Problem solved? Not quite. The animation was still slightly sloppy until I set another feature control registry key named FEATURE_ALIGNED_TIMERS. This one is undocumented, it was found at this japanese site.

Even then I notice a minor sloppiness in the FishBowl test, if the fish moves fast. I tried FEATURE_ALLOW_HIGHFREQ_TIMER and timeBeginPeriod( 1 ) with no noticable improvement. Anyway, it is not noticable in my real world application, so case closed.

Summary and step by step

To fix the embedded IE performance issues, I had to set various feature control registry keys and use a modified version of the MFC modal message loop.


  1. On startup of application, before instantiating the browser control, set the following feature control registry keys under HKCU:
      • FEATURE_BROWSER_EMULATION – set to the desired version of the IE rendering engine
      • FEATURE_GPU_RENDERING – set to 1
      • FEATURE_ALIGNED_TIMERS – set to 1

    For instance:

  2. Copy the source of CWnd::RunModalLoop() from “wincore.cpp” into a method of your dialog that hosts the browser control, for instance CMyDialog::RunMyModalLoop().
    Find the two occurences of:

    Replace with:

  3. Replace the call to DoModal() with the following code:

I currently only have VC++ 2005 available. I will check if the message loop issue was fixed in newer MFC versions.

Update:I just checked the MFC source of VS 2008 and VS 2012, CWnd::RunModalLoop() still calls PeekMessage( …, PM_NOREMOVE ). Although I didn’t actually check the performance of the browser control with VS 2008/2012, I assume the issue still persists. My project now switched to Chromium Embedded Framework, so I won’t check further for now.


Embedding the IE browser control is a valid option for many use cases, even more so with recent IE versions, which are quite performant and good in support of web standards. Although there are other options like the Chromium Embedded Framework, embedding the IE control has some advantages, for instance, the small binary size of the executable.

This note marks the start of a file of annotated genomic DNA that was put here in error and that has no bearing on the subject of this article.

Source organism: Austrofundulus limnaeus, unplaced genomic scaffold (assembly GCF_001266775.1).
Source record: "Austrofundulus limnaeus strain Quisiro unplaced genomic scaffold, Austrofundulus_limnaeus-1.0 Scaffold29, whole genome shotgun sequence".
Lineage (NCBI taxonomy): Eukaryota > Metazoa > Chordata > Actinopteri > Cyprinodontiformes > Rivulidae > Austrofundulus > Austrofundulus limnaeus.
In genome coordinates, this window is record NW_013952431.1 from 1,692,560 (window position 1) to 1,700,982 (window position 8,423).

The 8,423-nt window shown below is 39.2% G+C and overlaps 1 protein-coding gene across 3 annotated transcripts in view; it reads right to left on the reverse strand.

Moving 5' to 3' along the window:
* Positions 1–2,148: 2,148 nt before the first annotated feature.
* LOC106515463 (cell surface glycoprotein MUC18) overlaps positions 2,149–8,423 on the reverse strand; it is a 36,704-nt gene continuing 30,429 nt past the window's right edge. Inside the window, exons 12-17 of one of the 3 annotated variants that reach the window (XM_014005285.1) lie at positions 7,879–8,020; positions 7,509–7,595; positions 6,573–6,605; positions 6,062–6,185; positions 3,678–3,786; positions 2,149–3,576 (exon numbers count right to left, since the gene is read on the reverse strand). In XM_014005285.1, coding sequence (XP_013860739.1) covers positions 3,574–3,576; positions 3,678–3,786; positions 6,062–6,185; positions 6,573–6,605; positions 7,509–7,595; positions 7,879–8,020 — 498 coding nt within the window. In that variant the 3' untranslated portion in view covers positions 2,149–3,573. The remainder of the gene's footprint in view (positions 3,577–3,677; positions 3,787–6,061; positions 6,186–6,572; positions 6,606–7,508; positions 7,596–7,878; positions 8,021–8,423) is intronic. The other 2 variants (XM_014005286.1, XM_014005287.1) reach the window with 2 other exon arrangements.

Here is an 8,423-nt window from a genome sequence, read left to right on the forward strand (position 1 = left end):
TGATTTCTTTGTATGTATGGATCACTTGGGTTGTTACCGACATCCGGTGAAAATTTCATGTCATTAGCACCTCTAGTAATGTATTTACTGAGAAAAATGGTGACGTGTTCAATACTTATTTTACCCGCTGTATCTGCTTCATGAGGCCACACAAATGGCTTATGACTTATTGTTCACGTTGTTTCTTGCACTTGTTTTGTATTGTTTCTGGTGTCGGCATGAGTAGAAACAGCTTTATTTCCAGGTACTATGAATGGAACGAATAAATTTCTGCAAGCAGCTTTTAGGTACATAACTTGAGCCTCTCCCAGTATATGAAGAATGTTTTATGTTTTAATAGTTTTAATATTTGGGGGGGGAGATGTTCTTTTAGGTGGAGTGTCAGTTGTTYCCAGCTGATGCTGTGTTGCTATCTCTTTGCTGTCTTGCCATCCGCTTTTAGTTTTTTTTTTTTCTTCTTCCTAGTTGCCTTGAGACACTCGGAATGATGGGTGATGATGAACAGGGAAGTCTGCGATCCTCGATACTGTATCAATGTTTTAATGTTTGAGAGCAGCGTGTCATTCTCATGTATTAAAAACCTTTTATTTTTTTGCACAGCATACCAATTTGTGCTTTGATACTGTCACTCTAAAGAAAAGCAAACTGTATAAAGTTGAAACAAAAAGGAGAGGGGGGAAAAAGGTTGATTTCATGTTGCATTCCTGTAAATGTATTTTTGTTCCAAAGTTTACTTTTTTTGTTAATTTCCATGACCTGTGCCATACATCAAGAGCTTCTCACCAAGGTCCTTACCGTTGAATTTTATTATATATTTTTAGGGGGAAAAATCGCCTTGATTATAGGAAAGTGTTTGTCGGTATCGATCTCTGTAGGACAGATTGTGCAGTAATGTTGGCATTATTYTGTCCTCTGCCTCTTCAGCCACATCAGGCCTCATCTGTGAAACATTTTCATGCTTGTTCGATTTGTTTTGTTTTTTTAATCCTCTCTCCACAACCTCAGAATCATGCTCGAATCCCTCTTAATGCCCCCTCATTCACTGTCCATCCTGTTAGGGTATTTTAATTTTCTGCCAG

It is relatively easy to embed the browser control.  If you know the quirks, which I described in this article, you can get good performance which is comparable to other modern browsers.


The solution described here uses undocumented registry keys which might not be available in future versions of IE (> IE10). It also depends on MFC internals which might not be 100% reliable. The solution is not broadly tested yet. It happens to work on my system but might not work on yours or might even make things worse for you. So be warned and use the solution at your own risk!


  3 Responses to “Performance issue of embedded IE browser control and how to fix it”

  1. This is indeed helpful .. Thanks a lot for this research . . ! 😀

  2. Many thanks for the great article!

    I have issue with the following code:

    dlg.Create( CMyDialog::IDD, parent );

    I’ve tried using:

    dlg.Create(IDD_DIALOG, this);

    but compiler reports:

    error C2664: ‘BOOL CDialog::Create(UINT,CWnd *)’ : cannot convert argument 1 from ‘int’ to ‘LPCTSTR’

    Any ideas?

  3. Many thanks! That helped to solve my problem